Beyond Visitor Experience
How and Why to Change the Conversation about Technology in Museums
When we think about technology in museums, most of us tend to think about apps that help visitors navigate through a museum. If we think about what tech in museums will look like in the future, chances are our minds go to augmented or virtual reality (AR/VR). Few of us think about tech from a back end or infrastructural point of view, except when expressing irritation at the shortcomings of a CMS, or how to improve or change the content on an institution’s website. But museum tech extends far beyond these few familiar touch points, and museums are far behind other industries when it comes to thinking about how tech can support the more effective and efficient execution of institutional goals.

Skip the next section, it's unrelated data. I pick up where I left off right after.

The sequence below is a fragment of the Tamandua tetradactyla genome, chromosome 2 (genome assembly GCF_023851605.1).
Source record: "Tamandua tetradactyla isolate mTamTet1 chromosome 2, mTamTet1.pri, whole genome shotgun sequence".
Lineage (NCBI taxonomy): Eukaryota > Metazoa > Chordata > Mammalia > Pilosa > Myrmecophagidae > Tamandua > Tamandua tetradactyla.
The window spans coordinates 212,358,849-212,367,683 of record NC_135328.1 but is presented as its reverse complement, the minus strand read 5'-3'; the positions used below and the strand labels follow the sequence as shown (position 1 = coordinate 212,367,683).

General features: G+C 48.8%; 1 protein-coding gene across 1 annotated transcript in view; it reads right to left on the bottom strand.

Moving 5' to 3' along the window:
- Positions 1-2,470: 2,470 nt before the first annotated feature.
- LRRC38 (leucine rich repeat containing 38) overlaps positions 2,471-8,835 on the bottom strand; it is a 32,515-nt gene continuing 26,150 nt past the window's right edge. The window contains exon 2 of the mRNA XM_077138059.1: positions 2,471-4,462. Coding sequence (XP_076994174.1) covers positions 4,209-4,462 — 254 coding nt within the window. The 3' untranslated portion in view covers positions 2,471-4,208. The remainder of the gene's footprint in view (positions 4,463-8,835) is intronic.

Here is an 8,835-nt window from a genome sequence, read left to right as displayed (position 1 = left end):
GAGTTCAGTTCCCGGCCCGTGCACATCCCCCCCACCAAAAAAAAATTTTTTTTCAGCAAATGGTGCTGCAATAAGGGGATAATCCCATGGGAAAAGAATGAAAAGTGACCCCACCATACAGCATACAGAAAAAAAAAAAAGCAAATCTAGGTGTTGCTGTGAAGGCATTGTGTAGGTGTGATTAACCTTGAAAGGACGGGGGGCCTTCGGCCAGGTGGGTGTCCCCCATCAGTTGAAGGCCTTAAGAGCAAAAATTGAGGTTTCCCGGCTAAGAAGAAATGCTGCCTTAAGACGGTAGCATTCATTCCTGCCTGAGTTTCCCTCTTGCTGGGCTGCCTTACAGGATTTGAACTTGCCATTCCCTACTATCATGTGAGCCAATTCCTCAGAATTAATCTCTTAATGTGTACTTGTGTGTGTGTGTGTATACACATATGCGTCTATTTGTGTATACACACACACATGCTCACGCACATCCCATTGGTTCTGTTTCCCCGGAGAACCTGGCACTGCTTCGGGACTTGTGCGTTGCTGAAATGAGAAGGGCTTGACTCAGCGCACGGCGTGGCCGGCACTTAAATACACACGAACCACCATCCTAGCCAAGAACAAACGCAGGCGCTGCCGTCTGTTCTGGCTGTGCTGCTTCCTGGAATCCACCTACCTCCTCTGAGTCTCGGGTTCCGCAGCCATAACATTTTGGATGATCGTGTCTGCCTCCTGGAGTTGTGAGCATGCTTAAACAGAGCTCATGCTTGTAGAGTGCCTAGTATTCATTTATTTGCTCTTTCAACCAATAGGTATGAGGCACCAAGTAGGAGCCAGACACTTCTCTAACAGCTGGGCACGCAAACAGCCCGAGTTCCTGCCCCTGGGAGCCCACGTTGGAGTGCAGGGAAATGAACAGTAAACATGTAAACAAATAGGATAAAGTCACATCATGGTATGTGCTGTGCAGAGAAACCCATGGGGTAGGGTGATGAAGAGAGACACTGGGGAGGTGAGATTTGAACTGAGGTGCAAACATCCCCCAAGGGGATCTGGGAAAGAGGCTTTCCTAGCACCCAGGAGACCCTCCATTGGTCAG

The conversation about how and when technology can be impactfully leveraged in museum management played a significant part in this year’s Museum Next: London — one of a series of conferences that fosters conversation around the most urgent challenges facing museums today, and provides a platform to those voices making waves to meet those challenges in an innovative way. While technology has often played a big role in how museum professionals talk about innovation, that conversation is changing to encompass a broader scope of applications for tech in museums beyond the visitor experience apps and interactive exhibits that are usually top of mind.
Among the conferees and presenters, Kati Price, Head of Digital Media at the V&A Museum and Catherine Devine, Business Strategy Leader for Microsoft Museums & Libraries were especially insightful contributors whose presentations were key to illuminating what museum tech beyond the interactive looks like.